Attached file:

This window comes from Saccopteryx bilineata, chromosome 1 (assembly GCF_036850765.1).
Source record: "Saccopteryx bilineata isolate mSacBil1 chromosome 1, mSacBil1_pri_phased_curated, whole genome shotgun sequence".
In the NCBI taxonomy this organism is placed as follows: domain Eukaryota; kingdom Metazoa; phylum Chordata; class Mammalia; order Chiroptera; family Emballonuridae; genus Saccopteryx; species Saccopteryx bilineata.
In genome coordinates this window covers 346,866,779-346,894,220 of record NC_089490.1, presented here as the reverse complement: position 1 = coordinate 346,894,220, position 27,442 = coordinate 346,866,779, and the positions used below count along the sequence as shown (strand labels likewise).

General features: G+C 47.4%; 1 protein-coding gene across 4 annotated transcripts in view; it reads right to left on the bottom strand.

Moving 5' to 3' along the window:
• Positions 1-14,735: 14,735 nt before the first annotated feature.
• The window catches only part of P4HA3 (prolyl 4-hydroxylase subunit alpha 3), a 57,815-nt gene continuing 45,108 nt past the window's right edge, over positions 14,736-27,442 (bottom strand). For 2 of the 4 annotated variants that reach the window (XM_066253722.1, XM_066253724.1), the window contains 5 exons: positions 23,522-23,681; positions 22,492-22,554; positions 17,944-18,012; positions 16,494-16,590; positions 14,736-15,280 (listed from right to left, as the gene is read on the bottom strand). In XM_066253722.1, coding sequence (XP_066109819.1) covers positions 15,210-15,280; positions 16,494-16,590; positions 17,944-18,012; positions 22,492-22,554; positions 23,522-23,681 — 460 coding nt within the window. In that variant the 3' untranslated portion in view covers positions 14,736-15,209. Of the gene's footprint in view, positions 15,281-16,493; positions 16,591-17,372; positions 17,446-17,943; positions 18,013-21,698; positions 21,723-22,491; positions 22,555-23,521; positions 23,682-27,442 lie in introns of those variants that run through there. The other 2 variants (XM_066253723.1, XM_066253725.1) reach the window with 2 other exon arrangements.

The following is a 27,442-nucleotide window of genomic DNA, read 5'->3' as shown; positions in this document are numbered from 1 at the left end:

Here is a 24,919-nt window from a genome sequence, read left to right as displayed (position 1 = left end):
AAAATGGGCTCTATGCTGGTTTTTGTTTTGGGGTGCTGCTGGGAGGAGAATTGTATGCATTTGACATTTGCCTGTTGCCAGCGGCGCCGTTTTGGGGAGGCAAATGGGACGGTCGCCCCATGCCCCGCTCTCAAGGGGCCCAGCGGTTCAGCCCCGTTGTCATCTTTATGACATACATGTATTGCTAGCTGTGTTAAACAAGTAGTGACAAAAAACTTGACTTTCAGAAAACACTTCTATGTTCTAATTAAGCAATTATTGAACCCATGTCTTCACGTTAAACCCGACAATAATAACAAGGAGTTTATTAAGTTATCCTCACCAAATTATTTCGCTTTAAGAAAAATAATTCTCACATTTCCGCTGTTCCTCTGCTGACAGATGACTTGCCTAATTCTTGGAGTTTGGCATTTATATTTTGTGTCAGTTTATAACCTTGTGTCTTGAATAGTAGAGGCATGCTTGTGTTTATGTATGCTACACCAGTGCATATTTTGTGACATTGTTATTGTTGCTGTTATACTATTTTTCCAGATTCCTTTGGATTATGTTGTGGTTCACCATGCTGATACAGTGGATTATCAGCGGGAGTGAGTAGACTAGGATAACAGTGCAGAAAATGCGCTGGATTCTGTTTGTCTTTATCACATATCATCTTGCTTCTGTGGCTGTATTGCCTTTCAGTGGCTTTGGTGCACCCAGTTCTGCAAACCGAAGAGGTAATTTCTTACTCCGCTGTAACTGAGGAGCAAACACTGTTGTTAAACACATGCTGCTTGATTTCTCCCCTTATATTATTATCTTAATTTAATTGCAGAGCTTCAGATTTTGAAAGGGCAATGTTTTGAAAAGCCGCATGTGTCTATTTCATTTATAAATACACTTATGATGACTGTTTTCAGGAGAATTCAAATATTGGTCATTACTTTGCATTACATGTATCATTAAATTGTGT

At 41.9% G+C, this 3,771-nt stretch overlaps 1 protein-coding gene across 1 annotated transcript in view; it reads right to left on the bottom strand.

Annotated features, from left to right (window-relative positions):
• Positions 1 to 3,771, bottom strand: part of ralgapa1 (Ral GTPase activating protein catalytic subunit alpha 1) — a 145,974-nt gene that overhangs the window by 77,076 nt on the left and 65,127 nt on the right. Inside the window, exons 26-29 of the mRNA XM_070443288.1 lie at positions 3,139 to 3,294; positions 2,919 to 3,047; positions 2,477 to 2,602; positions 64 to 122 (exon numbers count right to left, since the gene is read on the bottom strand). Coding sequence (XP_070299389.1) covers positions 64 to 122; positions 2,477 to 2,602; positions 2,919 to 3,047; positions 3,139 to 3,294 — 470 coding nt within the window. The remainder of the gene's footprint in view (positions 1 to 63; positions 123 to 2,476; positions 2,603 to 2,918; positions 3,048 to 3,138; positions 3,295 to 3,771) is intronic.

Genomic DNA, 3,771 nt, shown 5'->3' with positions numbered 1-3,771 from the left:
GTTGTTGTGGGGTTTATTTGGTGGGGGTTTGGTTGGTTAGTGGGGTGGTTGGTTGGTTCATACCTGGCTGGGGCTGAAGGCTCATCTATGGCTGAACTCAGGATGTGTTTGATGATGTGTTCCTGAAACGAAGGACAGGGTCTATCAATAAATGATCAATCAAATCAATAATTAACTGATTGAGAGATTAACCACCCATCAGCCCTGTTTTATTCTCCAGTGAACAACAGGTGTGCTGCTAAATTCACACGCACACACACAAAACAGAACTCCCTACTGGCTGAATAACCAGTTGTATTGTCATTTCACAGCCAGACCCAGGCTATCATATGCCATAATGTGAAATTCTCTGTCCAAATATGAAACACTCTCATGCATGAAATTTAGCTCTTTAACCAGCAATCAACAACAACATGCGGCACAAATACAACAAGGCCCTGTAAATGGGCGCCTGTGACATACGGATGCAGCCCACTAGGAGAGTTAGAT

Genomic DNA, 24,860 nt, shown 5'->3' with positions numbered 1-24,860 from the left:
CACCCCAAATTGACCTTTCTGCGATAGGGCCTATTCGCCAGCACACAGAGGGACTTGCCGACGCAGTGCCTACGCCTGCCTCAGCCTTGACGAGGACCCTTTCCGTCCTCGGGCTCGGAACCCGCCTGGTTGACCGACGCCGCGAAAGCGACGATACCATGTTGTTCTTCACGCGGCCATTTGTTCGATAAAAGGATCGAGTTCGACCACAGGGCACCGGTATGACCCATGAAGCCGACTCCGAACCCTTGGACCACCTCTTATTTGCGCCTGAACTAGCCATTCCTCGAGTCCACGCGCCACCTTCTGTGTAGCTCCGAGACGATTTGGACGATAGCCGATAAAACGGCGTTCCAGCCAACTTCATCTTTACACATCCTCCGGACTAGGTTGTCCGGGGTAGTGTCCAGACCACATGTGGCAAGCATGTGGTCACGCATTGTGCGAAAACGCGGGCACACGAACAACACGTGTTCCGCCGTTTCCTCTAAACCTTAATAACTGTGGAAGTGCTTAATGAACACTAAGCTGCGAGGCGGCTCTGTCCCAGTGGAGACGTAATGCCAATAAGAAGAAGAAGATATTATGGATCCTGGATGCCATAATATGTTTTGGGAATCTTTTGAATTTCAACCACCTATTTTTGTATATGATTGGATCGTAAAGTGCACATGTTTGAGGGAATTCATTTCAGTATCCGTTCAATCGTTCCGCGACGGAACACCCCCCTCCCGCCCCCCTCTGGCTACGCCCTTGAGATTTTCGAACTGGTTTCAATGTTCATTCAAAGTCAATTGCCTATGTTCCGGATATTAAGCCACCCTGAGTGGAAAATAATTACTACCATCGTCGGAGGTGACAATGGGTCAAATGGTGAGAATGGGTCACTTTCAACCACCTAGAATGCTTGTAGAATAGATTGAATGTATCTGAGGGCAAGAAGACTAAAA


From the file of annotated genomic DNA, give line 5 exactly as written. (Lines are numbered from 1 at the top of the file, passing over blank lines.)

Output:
General features: G+C 47.4%; 1 protein-coding gene across 4 annotated transcripts in view; it reads right to left on the bottom strand.